In this terrible post, TechCrunch panders to the worst kind of start-up exec, the lying and failing kind. Nothing in their piece is good advice, and no one should look to these bozos for business tips.
Here is a nice excerpt:
Lying is a requisite and daily part of being a founder, the grease that keeps the startup flywheel running. No one likes to put it that way of course. Instead, we use phrases like “hustling” and “fake it until you make it” to make the idea of lying more palatable. “Information control” is among the most important skills a founder has traditionally needed for success, and these euphemisms change nothing of the daily behavior.
This is a crock. Having run a few startups, and having had a number of good exits, what I think you ought to do is operate to a plan!
If you find yourself in a place where your next round of funding is doubtful, it is most likely due to you failing to achieve the things you set out to in the first place, or no one wants what you are building. If you are failing to hit your targets, chances are you shouldn't be trusted with another round.
You know how venture rounds are termed A, B, C... etc? Investors expect you to hit the goals you set out in an A round, if you do it is very likely you'll get a B round of funding completed. If you miss all your objectives, well I suppose you can read this shit from TechCrunch. Read the rest
Basic science — the kind of research done for curiosity's sake, in order to better understand how parts of our world work — is the foundation of applied science — research that's aimed at developing a product, or tool, or achieving a goal. In the United States, the federal government is, by far, the number one funding source for basic research. So what happens to that investment in our future when things like the Sequester come along? Obviously, funding goes down. But the details are what's important here. Tom Levenson explains the short-term and long-term impacts. Read the rest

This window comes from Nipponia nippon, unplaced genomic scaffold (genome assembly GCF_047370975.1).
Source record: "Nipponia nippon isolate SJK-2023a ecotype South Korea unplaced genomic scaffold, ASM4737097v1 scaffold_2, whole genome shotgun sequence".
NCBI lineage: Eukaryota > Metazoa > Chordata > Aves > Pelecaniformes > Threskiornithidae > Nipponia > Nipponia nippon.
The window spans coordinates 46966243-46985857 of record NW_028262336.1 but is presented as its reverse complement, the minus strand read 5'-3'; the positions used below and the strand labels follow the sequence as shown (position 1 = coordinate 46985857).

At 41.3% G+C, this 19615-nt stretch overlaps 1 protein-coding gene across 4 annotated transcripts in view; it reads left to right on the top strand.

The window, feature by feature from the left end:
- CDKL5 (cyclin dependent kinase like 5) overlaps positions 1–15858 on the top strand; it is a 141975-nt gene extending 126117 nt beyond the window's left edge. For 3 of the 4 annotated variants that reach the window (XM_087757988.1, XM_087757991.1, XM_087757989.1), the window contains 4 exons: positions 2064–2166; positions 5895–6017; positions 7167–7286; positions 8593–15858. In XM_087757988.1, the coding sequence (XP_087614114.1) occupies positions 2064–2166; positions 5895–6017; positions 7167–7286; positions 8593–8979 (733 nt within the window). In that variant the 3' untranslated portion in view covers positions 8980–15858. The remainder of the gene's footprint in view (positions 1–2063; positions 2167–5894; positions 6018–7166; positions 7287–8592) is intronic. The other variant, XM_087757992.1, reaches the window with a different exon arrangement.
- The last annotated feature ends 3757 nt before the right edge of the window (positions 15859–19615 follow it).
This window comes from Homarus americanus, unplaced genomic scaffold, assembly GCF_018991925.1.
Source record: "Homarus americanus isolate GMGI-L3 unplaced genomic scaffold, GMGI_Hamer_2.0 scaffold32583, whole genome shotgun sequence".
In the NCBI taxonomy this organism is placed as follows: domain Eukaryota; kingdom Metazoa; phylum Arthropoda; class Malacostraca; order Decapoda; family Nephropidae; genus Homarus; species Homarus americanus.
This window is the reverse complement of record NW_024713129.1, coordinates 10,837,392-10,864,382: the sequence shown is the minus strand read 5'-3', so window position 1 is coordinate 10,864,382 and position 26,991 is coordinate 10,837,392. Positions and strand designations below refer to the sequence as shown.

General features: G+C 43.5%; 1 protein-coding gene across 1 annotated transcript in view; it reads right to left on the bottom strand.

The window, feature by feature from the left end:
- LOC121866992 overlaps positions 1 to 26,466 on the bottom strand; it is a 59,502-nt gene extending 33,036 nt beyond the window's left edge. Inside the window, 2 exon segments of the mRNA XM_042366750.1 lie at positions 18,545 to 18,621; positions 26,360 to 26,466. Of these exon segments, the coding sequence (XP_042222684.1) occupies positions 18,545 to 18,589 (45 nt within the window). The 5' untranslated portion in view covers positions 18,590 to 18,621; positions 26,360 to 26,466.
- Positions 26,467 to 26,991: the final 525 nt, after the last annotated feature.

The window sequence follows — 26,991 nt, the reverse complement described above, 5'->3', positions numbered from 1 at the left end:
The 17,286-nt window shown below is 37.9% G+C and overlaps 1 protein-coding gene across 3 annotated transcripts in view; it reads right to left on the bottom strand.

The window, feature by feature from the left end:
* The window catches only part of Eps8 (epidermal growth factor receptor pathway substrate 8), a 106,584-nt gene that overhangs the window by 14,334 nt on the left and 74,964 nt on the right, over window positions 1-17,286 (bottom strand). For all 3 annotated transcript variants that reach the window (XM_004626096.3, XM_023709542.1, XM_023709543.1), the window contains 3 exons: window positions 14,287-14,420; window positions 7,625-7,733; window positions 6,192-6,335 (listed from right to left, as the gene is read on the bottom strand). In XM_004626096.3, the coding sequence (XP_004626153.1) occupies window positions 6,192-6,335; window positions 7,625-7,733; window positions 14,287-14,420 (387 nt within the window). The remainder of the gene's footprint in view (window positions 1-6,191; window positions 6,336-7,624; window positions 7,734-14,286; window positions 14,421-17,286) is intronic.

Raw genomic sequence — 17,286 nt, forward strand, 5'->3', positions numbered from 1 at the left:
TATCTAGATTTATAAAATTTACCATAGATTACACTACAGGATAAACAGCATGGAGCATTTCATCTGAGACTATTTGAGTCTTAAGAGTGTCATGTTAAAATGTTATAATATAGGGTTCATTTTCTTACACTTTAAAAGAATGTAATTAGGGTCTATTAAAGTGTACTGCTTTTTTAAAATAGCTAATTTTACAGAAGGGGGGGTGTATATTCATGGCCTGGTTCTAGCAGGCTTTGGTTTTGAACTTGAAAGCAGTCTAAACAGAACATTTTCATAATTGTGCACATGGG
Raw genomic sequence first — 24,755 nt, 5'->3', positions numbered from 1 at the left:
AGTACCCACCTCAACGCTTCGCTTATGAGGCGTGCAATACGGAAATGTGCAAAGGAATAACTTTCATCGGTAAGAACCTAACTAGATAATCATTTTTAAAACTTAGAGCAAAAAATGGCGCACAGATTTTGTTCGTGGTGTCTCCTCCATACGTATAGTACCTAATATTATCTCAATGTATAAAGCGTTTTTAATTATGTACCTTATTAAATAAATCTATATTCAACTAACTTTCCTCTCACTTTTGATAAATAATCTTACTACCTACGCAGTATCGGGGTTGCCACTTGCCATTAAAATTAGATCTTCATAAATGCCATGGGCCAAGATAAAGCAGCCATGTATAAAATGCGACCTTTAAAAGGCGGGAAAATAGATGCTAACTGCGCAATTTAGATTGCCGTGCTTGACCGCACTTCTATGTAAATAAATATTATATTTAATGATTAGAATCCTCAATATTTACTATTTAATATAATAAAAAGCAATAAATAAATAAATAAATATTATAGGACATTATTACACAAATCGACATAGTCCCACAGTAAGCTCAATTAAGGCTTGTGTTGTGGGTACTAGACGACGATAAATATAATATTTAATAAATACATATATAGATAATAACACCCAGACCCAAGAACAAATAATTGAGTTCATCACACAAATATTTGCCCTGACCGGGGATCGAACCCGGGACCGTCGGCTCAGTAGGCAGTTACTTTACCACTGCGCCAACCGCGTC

This hair-washing robot, introduced by Panasonic at a public demonstration in Tokyo last week, is actually a pretty practical idea. Washing your hair involves a decent amount of small motor coordination and finger dexterity, things that people often lose when they have a spinal injury or other kinds of nerve damage. A hair-washing robot could offer those people a bit more independence when it comes to their daily routines. That's a good thing.
But the real reason I'm posting this here is to show you how easy it is to take research that is objectively beneficial, and make it sound deeply silly and frivolous. All you have to do is show that picture (which is a little funny looking already, right?) and frame the story from the perspective of privilege—the perspective of people who have no problems controlling the nerves in their hands and forget that not everybody shares that skill.
Why would anybody need a robot to wash their hair? Oh, those crazy Japanese and their robots! They should put that money into something really useful. Amiright?
The next time a politician or pundit tells you about "wacky" scientific research that isn't worth funding, remember the hair washing robot, and think about whether the research is really as silly as you're being lead to believe.
Image:REUTERS/Kim Kyung Hoon Read the rest